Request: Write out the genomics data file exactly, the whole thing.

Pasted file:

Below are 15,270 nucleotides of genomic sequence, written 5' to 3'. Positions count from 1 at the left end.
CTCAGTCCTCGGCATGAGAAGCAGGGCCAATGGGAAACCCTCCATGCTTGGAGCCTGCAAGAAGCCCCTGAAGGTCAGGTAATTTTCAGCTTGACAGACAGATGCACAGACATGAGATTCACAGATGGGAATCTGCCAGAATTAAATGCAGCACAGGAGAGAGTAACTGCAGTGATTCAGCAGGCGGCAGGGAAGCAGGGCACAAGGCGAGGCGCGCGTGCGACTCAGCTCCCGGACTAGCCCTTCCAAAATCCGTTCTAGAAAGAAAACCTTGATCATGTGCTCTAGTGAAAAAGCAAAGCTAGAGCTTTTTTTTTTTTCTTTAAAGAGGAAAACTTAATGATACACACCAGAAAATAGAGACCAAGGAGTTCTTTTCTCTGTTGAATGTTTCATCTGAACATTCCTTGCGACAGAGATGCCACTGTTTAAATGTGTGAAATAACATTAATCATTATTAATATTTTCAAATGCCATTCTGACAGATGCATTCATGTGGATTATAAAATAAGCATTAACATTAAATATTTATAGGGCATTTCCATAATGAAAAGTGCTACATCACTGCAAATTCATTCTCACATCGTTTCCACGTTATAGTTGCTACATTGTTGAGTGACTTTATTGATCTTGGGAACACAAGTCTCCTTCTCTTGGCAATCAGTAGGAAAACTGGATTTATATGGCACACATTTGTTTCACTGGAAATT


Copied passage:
Below are 15,270 nucleotides of genomic sequence, written 5' to 3'. Positions count from 1 at the left end.
CTCAGTCCTCGGCATGAGAAGCAGGGCCAATGGGAAACCCTCCATGCTTGGAGCCTGCAAGAAGCCCCTGAAGGTCAGGTAATTTTCAGCTTGACAGACAGATGCACAGACATGAGATTCACAGATGGGAATCTGCCAGAATTAAATGCAGCACAGGAGAGAGTAACTGCAGTGATTCAGCAGGCGGCAGGGAAGCAGGGCACAAGGCGAGGCGCGCGTGCGACTCAGCTCCCGGACTAGCCCTTCCAAAATCCGTTCTAGAAAGAAAACCTTGATCATGTGCTCTAGTGAAAAAGCAAAGCTAGAGCTTTTTTTTTTTTCTTTAAAGAGGAAAACTTAATGATACACACCAGAAAATAGAGACCAAGGAGTTCTTTTCTCTGTTGAATGTTTCATCTGAACATTCCTTGCGACAGAGATGCCACTGTTTAAATGTGTGAAATAACATTAATCATTATTAATATTTTCAAATGCCATTCTGACAGATGCATTCATGTGGATTATAAAATAAGCATTAACATTAAATATTTATAGGGCATTTCCATAATGAAAAGTGCTACATCACTGCAAATTCATTCTCACATCGTTTCCACGTTATAGTTGCTACATTGTTGAGTGACTTTATTGATCTTGGGAACACAAGTCTCCTTCTCTTGGCAATCAGTAGGAAAACTGGATTTATATGGCACACATTTGTTTCACTGGAAATT